In this large population of individuals who received two doses of the Pfizer-BioNTech BNT162b2 vaccine, we found a significantly (P<0.001) higher risk of SARS-CoV-2 infection with time elapsed since the second vaccine dose, after the initial 90 days (reference category).

The increase was seen in the pre-matched cohort and was confirmed in a cohort matched for week of testing, age categories, and demographic group, and further adjusted for sex, age, socioeconomic status, and chronic comorbid conditions. These findings confirm that the BNT162b2 vaccine provided excellent protection in the initial weeks after vaccination but suggest that protection wanes for some individuals with time.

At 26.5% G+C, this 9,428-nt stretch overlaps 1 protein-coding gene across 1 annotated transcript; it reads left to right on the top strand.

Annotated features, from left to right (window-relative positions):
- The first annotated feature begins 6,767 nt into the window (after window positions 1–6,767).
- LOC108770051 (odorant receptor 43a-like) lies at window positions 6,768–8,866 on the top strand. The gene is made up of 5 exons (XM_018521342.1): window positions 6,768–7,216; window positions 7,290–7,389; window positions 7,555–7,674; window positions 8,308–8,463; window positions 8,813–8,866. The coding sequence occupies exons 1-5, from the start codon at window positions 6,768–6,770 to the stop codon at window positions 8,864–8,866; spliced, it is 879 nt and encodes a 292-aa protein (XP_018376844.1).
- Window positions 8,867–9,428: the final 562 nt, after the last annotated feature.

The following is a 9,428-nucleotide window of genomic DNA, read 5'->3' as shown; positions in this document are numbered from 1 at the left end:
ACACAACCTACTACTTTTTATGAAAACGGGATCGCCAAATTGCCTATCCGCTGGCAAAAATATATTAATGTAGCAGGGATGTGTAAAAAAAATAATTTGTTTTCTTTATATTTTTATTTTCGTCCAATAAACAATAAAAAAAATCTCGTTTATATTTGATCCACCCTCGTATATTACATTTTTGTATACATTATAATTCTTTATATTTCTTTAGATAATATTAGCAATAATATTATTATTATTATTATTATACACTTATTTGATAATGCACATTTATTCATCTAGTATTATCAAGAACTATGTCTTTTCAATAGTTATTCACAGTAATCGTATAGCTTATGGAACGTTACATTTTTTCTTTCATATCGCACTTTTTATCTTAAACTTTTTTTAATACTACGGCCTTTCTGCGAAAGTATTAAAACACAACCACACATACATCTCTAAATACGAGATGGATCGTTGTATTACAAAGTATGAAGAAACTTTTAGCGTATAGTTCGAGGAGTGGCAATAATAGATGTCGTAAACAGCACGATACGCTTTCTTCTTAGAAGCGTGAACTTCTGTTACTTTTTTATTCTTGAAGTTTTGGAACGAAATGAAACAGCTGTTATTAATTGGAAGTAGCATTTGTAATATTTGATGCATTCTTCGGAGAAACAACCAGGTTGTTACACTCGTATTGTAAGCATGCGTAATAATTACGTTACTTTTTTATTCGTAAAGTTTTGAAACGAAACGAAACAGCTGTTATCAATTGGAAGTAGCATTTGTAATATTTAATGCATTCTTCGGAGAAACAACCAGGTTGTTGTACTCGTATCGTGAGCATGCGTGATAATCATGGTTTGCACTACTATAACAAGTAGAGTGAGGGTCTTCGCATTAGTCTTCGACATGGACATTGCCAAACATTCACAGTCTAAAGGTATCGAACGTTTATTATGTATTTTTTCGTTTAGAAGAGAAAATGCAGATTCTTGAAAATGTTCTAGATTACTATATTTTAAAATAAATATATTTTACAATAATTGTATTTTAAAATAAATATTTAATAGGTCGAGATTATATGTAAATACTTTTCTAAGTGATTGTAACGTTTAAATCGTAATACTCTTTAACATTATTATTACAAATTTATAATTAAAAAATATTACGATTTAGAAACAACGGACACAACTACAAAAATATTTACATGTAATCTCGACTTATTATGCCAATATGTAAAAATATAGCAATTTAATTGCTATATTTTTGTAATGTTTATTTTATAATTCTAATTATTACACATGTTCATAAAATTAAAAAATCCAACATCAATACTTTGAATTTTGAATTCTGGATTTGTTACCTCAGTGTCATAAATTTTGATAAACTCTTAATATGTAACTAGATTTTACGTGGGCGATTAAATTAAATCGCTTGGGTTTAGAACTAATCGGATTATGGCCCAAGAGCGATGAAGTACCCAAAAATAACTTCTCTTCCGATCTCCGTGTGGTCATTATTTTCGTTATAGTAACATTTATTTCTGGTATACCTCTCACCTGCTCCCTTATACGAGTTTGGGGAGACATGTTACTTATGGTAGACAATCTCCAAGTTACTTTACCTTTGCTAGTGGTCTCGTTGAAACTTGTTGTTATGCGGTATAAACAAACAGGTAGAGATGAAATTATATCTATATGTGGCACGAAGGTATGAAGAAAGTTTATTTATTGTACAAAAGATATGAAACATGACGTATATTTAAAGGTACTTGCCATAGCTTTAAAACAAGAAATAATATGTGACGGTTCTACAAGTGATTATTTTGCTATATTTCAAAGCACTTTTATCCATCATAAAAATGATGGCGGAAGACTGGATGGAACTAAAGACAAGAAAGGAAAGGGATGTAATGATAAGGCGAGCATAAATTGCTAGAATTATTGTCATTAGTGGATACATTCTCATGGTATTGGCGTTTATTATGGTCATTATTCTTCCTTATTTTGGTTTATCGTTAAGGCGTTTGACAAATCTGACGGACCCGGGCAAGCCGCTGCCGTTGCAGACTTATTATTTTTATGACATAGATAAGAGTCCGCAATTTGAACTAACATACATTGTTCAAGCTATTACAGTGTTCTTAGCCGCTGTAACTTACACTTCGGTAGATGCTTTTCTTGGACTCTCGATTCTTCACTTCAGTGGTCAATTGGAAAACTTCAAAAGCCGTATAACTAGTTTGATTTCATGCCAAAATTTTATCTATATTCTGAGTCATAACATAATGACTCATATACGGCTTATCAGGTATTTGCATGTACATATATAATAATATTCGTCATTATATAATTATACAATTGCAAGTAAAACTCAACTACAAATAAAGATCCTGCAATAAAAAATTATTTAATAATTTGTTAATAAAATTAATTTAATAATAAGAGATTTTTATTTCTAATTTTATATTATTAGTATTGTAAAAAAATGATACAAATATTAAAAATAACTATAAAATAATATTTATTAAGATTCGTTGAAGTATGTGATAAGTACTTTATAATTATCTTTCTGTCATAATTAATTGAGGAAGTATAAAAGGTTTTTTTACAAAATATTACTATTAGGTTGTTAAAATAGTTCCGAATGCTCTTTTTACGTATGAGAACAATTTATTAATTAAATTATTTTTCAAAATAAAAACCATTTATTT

The principal initial study that led to the US Food and Drug Administration emergency use authorisation for the BNT162b2 vaccine provided safety and efficacy data for a median time of more than two but less than three months, understandably balancing the objectives of beginning mass vaccinations and having some time course data.19

The stopping criterion in the study was based on the balance of individuals with covid-19 in the vaccinated versus unvaccinated cohorts, and not on a fixed amount of time.19 The study also showed that two injections, 21 days apart, provided more protection than one, and that the immune response to the vaccines was influenced by changes in the immune system related to age.20

Implementation of a third injection in immunocompromised individuals and older individuals has been adopted by several health authorities, including in Israel,21 22 23 with observed real world data in our population.

Strengths of the study